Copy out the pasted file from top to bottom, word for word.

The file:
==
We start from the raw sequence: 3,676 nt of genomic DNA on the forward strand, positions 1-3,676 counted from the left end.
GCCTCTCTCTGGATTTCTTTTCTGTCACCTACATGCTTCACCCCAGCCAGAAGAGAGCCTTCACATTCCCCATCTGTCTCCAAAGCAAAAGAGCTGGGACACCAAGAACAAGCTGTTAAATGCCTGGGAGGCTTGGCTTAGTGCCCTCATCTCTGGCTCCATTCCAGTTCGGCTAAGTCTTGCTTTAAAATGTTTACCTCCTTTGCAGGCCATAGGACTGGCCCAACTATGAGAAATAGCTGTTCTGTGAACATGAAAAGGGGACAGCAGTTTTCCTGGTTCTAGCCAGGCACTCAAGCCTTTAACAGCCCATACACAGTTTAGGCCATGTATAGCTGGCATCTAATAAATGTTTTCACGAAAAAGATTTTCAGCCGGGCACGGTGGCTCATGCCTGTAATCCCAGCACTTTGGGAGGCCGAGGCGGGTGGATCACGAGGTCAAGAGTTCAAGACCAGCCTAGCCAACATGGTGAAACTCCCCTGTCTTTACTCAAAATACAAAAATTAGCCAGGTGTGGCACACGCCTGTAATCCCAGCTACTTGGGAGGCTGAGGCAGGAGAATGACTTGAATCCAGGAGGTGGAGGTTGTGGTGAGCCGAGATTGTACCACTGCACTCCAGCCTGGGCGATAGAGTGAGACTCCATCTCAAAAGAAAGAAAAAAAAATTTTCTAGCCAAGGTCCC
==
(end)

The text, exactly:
We start from the raw sequence: 3,676 nt of genomic DNA on the forward strand, positions 1-3,676 counted from the left end.
GCCTCTCTCTGGATTTCTTTTCTGTCACCTACATGCTTCACCCCAGCCAGAAGAGAGCCTTCACATTCCCCATCTGTCTCCAAAGCAAAAGAGCTGGGACACCAAGAACAAGCTGTTAAATGCCTGGGAGGCTTGGCTTAGTGCCCTCATCTCTGGCTCCATTCCAGTTCGGCTAAGTCTTGCTTTAAAATGTTTACCTCCTTTGCAGGCCATAGGACTGGCCCAACTATGAGAAATAGCTGTTCTGTGAACATGAAAAGGGGACAGCAGTTTTCCTGGTTCTAGCCAGGCACTCAAGCCTTTAACAGCCCATACACAGTTTAGGCCATGTATAGCTGGCATCTAATAAATGTTTTCACGAAAAAGATTTTCAGCCGGGCACGGTGGCTCATGCCTGTAATCCCAGCACTTTGGGAGGCCGAGGCGGGTGGATCACGAGGTCAAGAGTTCAAGACCAGCCTAGCCAACATGGTGAAACTCCCCTGTCTTTACTCAAAATACAAAAATTAGCCAGGTGTGGCACACGCCTGTAATCCCAGCTACTTGGGAGGCTGAGGCAGGAGAATGACTTGAATCCAGGAGGTGGAGGTTGTGGTGAGCCGAGATTGTACCACTGCACTCCAGCCTGGGCGATAGAGTGAGACTCCATCTCAAAAGAAAGAAAAAAAAATTTTCTAGCCAAGGTCCC